Coronavirus Dashboard for Thanksgiving Week 2022

– by a New Deal Democrat

As we begin the week of Thanksgiving, let’s take a look at the current state of COVID.

The alphabet soup of variants (most of which are direct descendants of BA.5), mostly BQ.1&1.1, has largely displaced its parent, which is down to 24% of all occurrences:

New waves usually peak when the displaced variant drops to about 10% of all cases, which should be the case with BA.5 in two or three weeks.

This is notable because, as we’ll see below, Alphabet Soup variants have yet to make a real splash.

In the graphs below, I’ll show the entire 2.5 year history of COVID for each for comparison purposes.

Here is the data for BIObot waste particles (dark line) versus confirmed cases (light line):

Since the end of last year, many people have relied on home tests and not bothered with confirmation, so the “real” number of cases is roughly equal to the peaks of the first 3 waves of the pandemic. This makes sense, as each new variant is more resistant to the immune system than previous variants.

Regionally, we see the likely start of a winter wave in the West, and also perhaps in the Midwest (but not at all in the Northeast!):

However, hospitalizations did not increase at all:

And deaths (thick line), compared to cases (thin line), are near all-time lows:

This has not gone unnoticed. Dr. Eric Topol, in his subpackagecalls the BQ.1.x variants the first displacement variants that do not cause a new wave, stating that:

“New York State, which has the highest level of BQ.1.1 in the US, continues to show no signs of increasing hospital admissions. If anything, that percentage is going down.

He concludes:

“It would be tempting to interpret the lack of effect of BQ.1.1 in terms of its immune evasion properties as we are out of the woods.” Immunity at the population level is built up in 3 years, with all infections and vaccinations. Additionally, our T-cell immunity from these exposures, which is not assessed by these neutralizing antibody assays, helps us defend against variants. The optimistic view is that there is little more that the Omicron family can throw at us that will be much worse than what we have already seen. That we are done, we are becoming endemic, that the acute phase of the pandemic with large waves is over.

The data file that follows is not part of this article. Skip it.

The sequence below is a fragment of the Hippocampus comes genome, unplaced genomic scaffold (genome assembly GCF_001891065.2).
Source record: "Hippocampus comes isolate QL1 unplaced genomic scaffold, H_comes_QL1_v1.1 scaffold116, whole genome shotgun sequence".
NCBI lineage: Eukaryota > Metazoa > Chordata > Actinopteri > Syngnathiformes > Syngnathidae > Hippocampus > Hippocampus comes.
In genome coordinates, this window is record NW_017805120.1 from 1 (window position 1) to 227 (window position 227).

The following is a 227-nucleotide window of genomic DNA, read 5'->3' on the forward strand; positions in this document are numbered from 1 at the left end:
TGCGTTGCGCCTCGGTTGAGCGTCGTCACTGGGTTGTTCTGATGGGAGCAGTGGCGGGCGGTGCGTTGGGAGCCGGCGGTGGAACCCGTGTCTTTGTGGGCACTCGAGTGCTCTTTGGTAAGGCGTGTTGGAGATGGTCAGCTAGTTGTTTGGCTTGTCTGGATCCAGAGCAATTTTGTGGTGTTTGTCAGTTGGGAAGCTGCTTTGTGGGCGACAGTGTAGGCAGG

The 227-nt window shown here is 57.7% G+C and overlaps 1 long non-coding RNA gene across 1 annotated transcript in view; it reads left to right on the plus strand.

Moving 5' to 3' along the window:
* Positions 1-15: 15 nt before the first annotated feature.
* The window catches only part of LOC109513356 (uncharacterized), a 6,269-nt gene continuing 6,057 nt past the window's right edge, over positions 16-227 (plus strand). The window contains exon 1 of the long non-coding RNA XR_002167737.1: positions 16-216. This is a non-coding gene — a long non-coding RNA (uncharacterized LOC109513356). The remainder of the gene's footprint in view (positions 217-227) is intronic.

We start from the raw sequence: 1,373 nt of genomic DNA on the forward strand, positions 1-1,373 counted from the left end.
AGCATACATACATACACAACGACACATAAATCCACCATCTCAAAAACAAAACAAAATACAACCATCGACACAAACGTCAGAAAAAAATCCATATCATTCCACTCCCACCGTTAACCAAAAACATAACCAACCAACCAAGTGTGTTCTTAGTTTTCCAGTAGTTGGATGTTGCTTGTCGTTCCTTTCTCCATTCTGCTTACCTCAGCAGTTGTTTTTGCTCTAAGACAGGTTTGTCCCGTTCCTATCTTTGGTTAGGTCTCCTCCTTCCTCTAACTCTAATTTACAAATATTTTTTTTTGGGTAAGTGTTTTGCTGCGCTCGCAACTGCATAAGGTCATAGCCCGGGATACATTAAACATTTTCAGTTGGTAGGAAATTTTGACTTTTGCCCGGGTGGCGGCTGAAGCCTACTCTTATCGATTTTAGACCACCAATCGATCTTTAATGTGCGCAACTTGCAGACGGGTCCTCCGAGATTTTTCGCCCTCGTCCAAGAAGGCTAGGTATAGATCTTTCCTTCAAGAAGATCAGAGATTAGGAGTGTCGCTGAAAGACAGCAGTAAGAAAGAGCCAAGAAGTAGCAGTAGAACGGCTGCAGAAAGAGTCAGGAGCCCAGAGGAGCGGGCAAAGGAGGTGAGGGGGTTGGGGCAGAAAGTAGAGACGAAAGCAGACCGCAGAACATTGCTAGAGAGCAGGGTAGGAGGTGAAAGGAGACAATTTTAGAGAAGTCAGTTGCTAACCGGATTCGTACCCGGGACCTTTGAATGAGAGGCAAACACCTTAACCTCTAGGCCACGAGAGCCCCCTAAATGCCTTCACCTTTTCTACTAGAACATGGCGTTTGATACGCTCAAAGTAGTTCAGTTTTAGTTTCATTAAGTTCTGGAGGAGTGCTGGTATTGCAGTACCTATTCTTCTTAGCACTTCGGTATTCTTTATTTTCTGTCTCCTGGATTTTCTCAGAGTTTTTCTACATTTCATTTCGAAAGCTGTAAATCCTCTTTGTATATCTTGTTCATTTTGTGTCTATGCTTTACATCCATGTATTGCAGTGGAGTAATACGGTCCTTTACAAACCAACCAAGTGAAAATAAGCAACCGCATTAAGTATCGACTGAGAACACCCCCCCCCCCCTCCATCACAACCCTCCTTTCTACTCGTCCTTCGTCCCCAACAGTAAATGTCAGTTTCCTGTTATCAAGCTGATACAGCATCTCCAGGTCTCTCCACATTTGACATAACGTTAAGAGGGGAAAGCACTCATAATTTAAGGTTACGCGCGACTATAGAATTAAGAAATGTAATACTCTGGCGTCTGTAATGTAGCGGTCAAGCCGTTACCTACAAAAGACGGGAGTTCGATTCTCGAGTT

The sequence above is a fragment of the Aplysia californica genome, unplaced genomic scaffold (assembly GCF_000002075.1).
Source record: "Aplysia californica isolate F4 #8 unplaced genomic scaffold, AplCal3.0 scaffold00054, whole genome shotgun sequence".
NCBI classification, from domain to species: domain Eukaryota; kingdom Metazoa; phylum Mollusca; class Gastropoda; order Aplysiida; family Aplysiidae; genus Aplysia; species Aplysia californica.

“Not so fast. As Daniele Focosi reminded us this week, the mutation rate of SARS-CoV-2 has increased by 30% in the last year. There may still be room for Omicron, and especially the XBB recombinants, to pose a significant threat . Moreover, there is the grim prospect of a whole new family of variants (eg, Sigma) emerging that are different from the cascade of mutations we’ve seen from Omicron for over a year.”

For now, I’ll stick with the more optimistic scenario. As for XBB, this was the cause of a wave in Singapore that quickly came and went throughout the month of October:

And no new line has been able to displace the Omicron in the last full year.

In the meantime, I’ll still be masking up in all public indoor spaces, not just for COVID, but to avoid this year’s bad flu outbreak.

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